Get ready, Allie. And Internet. I foresee a drunk posting in our future.
Monday, October 09, 2006
Yesterday a portion of my vast readership (read: The Real JC) threatened to begin reading other blogs if I didn't update soon. In truth, I've started many, many posts, only to become immediately and utterly bored with the topic at hand. Unfortunately, this does not make for good blog reading. Yet fear not, loyal readers, I'm back and prepared to bring you up to speed.
What HomeValley Has Been Up To Lately:
- Witnessing the horrifying inner workings of the United States justice system. And no, I won't elaborate.
- Attending a weekend wedding in Atlanta, in which J served as groomsman. I served as Atlanta neophyte, traveling with J's friends to aquariums, Olympic parks, and CNN Headquarters food courts. Oh, also: I drank. A lot.
- Acquiring more reasons to hate flying. Sometimes, on your way home from Atlanta, people will start seizing on planes and flight attendants will run around like frightened children screaming, "Is there a doctor on board?!?!" HomeValley will sigh, look at her watch, and continue reading her Phillipa Gregory book. (Don't worry, Seizure Chick was fine in minutes.)
- Crying during Monday Night Football, two consecutive weeks in a row. Incredulously, men mock us for our tendency to watch Steel Magnolias repeatedly; in reality, the NFL and ESPN are completely emotionally manipulative. The Saints game in the Katrina aftermath? The Eagles making young, sickly Charlie Pena "Coach for a Day," thereby realizing all of his dreams and allowing him to meet all of his idols? In one breath J was chastising me for buying into these emotionally-charged vignettes; in the next, he was shushing me until the end of the segment. "Okay," he conceded. "That one got to me a little."
- Drywalling. J and I have been converting a bedroom in his house to an office, and I am, if I may be so bold, a bonafide Construction Diva, asking J to get me my own tool belt, as the tape measure looked a bit silly attached to the waistband of my sweats. And really, I measured things! And used a miter saw! And didn't cut off any appendages! It was all terribly exciting for us.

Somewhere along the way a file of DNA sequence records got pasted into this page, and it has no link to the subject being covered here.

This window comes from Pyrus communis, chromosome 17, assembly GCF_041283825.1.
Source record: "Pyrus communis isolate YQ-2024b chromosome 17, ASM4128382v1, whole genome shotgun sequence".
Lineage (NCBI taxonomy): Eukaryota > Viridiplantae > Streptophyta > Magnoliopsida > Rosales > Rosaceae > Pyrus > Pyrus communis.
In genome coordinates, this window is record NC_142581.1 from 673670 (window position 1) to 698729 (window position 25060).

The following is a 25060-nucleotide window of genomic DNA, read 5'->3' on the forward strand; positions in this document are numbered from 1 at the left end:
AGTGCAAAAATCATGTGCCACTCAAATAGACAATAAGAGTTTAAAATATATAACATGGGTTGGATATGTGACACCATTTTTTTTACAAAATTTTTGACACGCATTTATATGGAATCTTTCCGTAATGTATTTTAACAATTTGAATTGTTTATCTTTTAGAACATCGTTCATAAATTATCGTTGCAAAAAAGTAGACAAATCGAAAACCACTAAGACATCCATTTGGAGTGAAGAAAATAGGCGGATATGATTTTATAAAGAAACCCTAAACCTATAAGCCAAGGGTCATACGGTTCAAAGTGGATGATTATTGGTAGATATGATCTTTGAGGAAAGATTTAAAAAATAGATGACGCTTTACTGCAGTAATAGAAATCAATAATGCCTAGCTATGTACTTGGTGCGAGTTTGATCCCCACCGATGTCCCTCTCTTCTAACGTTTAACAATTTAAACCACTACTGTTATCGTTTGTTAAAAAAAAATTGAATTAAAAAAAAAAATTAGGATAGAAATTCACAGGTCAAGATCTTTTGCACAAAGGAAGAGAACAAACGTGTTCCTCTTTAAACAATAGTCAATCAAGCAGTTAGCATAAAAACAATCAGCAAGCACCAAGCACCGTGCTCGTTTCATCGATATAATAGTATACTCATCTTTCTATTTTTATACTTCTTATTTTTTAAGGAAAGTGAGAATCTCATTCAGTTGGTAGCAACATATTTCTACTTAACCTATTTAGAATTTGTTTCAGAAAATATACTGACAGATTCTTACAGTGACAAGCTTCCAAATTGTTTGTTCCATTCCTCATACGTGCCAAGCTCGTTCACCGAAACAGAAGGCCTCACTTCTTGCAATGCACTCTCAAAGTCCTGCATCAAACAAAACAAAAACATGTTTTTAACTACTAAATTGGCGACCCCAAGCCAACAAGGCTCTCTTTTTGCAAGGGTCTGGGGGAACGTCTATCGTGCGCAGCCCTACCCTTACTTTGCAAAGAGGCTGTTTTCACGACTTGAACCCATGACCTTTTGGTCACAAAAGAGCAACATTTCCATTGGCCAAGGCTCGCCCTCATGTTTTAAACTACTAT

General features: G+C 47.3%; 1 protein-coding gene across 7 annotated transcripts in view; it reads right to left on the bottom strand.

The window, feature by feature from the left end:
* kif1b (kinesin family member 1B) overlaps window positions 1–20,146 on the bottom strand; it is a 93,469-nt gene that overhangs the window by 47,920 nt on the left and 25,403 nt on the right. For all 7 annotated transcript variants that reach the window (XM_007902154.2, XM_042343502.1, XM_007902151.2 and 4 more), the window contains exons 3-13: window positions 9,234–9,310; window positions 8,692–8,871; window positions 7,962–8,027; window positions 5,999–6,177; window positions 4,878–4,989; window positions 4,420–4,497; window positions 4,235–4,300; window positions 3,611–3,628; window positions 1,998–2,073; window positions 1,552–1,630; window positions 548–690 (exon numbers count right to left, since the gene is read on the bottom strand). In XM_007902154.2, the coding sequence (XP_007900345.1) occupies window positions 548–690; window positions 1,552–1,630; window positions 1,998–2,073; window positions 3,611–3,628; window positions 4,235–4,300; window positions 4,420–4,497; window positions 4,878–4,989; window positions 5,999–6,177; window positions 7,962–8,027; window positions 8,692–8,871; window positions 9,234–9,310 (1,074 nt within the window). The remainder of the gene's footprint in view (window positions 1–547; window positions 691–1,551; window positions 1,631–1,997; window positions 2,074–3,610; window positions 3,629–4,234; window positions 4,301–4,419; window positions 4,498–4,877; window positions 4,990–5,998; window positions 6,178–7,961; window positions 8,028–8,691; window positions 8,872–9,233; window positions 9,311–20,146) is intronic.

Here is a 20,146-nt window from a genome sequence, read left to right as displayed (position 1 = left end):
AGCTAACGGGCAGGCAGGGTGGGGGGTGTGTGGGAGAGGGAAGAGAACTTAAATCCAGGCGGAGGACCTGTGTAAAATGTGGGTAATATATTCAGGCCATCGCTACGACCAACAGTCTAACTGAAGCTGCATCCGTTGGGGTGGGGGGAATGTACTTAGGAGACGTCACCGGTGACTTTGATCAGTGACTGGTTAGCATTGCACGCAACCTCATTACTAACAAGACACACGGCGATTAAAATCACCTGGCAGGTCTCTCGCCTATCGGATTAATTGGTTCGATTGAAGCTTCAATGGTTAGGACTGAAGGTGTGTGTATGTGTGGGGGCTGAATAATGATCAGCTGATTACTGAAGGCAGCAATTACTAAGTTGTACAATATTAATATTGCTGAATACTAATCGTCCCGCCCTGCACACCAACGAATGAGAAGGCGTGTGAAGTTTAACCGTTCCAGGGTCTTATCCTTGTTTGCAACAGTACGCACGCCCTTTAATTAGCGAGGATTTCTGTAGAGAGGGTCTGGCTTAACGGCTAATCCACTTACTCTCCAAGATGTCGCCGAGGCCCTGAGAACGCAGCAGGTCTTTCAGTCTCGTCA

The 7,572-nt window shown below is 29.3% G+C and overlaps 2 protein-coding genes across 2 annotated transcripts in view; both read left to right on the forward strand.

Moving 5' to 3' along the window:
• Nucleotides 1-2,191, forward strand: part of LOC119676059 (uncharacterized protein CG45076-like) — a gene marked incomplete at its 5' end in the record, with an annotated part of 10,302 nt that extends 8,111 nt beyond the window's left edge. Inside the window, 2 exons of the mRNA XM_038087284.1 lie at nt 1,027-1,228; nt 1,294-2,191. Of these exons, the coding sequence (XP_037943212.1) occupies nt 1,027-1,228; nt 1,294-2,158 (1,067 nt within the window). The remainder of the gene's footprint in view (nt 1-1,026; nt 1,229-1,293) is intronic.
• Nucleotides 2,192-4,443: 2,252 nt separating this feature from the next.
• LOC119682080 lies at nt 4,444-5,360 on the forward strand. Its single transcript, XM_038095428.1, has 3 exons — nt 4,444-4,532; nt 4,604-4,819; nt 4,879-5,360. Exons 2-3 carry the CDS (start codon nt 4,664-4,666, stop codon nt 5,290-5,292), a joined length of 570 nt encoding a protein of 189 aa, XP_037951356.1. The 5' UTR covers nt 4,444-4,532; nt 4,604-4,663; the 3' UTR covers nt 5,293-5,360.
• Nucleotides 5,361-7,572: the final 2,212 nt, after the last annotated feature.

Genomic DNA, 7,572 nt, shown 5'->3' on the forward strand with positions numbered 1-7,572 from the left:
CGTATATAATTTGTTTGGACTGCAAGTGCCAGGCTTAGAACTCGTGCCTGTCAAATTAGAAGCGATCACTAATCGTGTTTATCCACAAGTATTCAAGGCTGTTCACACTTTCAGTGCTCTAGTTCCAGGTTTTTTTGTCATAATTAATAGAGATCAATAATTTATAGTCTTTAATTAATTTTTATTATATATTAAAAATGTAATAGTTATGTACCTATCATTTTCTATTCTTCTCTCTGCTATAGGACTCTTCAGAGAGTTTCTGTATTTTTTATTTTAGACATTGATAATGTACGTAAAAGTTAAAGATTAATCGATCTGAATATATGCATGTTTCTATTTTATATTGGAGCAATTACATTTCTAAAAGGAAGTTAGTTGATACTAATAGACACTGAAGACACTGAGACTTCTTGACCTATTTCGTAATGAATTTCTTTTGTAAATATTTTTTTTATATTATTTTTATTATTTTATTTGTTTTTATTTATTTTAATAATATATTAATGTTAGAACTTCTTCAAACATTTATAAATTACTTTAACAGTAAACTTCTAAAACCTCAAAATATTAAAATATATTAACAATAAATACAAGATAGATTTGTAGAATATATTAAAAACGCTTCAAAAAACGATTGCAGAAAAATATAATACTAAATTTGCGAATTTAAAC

- Watching Little People, Big World, and feeling my heart break each time young Zach - an "LP" with an average-sized twin brother - is onscreen. Why is the tinkly piano of sadness always playing anytime the kid is speaking?
- Feeling sorry for Terrell Owens. I know this makes me a huge asshole. I also know T.O. is a huge asshole. I just don't think it was very nice to chant "O.D." during yesterday's game.
- Meeting one of J's wonderful work colleagues, and finding I have everything in common with... her sixteen year old daughter. We are both obsessed with musical theater and Friends. And extremely cool and sophisticated.
- Questioning Catholicism. Catalina called on Friday night to ask me to be her confirmation sponsor. In the Catholic faith, this is quote an honor. The problem is, I don't feel very Catholic anymore. I haven't been to church in years, though I contend that I am still an excellent spiritual sensei. I consulted my very wise 15 year old brother on this one. "Ry," I asked him yesterday, "you'd want me as your spiritual guide right?" (Bear in mind, this little angel once wrote an essay on why I was the person he admired most, because I was funny and we made jokes together and I went to all of his football and basketball games.)
"Nope." He replied dryly (and very quickly at that).
"Ry! Come on! Who better to have as your spiritual mentor?"
"Why do you think I didn't ask you? You don't go to church. You're not there with me in the trenches every week."
So thank you all for your patience as I ponder questions of faith and complete construction projects. More tomorrow from Providence, Rhode Island!